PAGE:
On the other side of the football field is the most prestigious dynasty in all of football: the six-time Super Bowl Champion Pittsburgh Steelers.  Led by motivator Mike Tomlin, the Steelers have already experienced the beauty of winning it all under his reign.  Tomlin, like Rex, is loved by the athletes surrounding him due to the confidence he instills in his players.  My favorite scene of the Steelers' victory over the Ravens was Tomlin punching the air in joy like he was a boxer celebrating a knockout blow. 

While the Jets seem to buy critical pieces to their roster, the Steelers build their players through the draft.  Everyone one of their staple franchise guys was drafted by their organization or has been there for several years.  It’s a family atmosphere in Pittsburgh that involves growing pains shared together. 

Just take a look at some of the important members that have been drafted by this organization: quarterback Ben Roethlisberger, running back Rashard Mendenhall, wide receivers Mike Wallace and Hines Ward, defensive linemen Casey Hampton and Ziggy Hood, secondary Ike Taylor and Troy Polamalu and linebackers LeMarr Woodley, Lawrence Timmons and James Harrison.  Every single one of those guys is recognized as a Steeler.  And when you think of the Steelers, you picture these beloved athletes.  It’s unlike the Jets, who have Jason Taylor (Dolphins), LT (Chargers), Braylon Edwards (Browns), Antonio Cromartie (Chargers) and more who might be associated with other squads.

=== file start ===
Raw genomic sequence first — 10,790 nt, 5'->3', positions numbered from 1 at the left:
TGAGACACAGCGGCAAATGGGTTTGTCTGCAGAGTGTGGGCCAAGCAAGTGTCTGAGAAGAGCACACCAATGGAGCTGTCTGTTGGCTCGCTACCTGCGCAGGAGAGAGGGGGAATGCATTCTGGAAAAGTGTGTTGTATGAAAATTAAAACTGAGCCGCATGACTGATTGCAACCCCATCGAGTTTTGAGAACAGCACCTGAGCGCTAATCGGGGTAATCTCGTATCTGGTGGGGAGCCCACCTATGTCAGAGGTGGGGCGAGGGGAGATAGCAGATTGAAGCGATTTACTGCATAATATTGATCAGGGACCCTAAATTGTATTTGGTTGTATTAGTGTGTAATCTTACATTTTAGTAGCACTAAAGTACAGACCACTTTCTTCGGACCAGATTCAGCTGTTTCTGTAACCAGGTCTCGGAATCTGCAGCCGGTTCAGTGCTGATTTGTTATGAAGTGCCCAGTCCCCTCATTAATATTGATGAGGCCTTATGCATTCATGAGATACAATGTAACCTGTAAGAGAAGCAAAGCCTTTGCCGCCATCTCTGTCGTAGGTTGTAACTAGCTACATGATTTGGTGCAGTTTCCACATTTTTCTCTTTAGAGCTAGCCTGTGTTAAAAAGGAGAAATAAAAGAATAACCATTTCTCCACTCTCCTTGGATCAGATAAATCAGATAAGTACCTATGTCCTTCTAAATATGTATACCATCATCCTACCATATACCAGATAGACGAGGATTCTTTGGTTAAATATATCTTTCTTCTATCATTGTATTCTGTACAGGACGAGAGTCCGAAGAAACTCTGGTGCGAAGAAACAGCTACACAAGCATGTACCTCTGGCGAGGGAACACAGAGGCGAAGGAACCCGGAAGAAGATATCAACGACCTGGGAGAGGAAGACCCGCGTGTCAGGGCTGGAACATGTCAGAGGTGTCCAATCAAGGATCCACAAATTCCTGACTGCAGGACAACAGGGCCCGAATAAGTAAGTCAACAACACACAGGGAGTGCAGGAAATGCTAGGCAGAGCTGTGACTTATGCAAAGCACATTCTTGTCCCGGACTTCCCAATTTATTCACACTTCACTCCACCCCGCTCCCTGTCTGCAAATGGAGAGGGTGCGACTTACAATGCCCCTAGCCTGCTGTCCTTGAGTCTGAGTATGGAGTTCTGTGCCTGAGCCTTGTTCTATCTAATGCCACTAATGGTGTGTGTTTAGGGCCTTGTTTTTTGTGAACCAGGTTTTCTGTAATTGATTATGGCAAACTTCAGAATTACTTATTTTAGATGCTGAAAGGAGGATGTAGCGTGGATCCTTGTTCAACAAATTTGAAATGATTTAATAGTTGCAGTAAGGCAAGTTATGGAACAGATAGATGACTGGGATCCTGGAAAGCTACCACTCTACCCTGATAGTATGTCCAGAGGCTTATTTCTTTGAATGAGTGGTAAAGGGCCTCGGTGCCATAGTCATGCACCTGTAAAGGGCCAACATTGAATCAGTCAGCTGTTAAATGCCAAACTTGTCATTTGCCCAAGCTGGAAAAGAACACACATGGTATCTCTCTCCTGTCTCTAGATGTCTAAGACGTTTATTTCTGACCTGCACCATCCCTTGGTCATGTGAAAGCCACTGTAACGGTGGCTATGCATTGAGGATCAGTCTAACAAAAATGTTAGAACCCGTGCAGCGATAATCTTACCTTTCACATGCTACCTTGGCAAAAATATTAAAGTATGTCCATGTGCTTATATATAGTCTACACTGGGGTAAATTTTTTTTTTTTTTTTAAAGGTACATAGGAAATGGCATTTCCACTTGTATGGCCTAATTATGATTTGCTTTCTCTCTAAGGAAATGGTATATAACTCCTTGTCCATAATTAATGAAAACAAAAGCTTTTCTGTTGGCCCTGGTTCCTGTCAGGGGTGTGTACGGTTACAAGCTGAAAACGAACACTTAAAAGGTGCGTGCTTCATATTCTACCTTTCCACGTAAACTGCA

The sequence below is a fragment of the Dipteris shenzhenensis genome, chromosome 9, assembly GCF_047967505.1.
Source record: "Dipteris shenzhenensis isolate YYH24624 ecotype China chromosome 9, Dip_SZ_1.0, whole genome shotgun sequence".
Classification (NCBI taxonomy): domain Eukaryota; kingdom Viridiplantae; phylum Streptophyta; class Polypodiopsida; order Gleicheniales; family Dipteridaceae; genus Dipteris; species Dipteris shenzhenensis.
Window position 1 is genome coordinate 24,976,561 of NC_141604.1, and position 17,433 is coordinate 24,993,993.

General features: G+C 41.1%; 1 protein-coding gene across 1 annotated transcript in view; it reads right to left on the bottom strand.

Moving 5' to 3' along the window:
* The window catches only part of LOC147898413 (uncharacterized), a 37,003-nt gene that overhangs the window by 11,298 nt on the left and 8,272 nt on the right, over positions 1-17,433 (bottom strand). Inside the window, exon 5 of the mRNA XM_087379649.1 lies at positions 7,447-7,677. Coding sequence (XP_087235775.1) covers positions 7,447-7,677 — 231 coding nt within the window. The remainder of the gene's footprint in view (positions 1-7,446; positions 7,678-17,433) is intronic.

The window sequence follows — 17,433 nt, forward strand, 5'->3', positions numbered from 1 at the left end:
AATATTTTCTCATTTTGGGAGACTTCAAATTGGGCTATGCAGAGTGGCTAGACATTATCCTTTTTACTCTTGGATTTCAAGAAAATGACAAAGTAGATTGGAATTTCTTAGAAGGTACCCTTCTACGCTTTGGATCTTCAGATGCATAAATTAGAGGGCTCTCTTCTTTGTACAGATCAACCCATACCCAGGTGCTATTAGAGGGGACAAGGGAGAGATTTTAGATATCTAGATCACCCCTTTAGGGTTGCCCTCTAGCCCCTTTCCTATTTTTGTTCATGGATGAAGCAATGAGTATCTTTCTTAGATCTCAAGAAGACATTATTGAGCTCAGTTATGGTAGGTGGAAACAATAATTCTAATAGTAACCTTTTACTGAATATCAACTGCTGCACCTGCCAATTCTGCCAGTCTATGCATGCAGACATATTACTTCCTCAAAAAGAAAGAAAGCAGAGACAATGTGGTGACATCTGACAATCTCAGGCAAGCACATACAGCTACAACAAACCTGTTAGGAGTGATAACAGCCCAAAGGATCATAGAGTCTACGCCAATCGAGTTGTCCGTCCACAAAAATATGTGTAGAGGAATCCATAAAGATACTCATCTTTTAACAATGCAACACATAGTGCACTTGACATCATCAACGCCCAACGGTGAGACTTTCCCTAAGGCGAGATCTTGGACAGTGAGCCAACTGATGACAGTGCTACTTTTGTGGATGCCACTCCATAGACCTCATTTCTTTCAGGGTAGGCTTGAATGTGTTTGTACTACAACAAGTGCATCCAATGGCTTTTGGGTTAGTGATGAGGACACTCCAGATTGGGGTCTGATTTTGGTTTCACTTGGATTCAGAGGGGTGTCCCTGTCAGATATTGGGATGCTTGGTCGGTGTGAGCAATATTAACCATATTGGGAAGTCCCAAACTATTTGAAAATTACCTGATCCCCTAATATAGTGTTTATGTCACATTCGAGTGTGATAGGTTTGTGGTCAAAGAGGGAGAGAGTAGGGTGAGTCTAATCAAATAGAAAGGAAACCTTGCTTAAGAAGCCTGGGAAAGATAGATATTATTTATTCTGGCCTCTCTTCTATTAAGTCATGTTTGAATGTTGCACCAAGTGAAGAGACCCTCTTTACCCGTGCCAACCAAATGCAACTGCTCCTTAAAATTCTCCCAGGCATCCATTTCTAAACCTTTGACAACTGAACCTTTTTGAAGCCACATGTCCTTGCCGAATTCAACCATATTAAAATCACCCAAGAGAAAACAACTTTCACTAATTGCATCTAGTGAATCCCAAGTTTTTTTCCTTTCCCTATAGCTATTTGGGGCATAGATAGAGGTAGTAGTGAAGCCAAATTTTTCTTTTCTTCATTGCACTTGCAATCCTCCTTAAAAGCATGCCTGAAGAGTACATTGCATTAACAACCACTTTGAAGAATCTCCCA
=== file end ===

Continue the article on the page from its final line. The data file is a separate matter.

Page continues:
My favorite reflection of the Steelers' system is shown by former Steeler Joey Porter.  Porter was a staple to this franchise: a loudmouth, heavy-hitting force.  Porter excelled as a pass-rusher but after 2007 he headed south for Miami.  Speculation was that Porter’s absence would deflate the Steelers.  Instead, they plugged in someone who was waiting in line—outside linebacker James Harrison.  Harrison won the defensive player of the year the following season accumulating 16 sacks, seven forced fumbles and 101 tackles. 

Even guys like LB Larry Foote, CB Bryant McFadden and WR Antwaan Randle El, who were signed as free agents this offseason, were drafted by the Steelers.  Foote and McFadden served brief, one-year stints in another city before coming back to Pittsburgh.  Randle El was a Redskin for four years before coming home to the city where he branded his name. 

Unlike the big offseason splashes the Jets made, the Steelers simply held a homecoming for former players and signed a measly offensive lineman.  That lineman being former Dallas Cowboy Flozell Adams, who at this point in his career is average at best. 

The Steelers never make noise in the offseason, yet are soundly competitive each season.  The Rooney family system is the reason behind six Lombardi Trophies.  Going for a third in five seasons is a testament to their success.  Now they face a daunting task against a talented Jets team. 

You can argue one way or the other over which style is correct.  Some brash fans will stand behind the win immediately and sign everyone system.  Others will lobby for the more patient, competitive system that develops a family environment. 

Either way, the Jets and Steelers find themselves in the same venue, fighting for the same objective—a chance to play in the Super Bowl.  

Steelers-24, Jets-21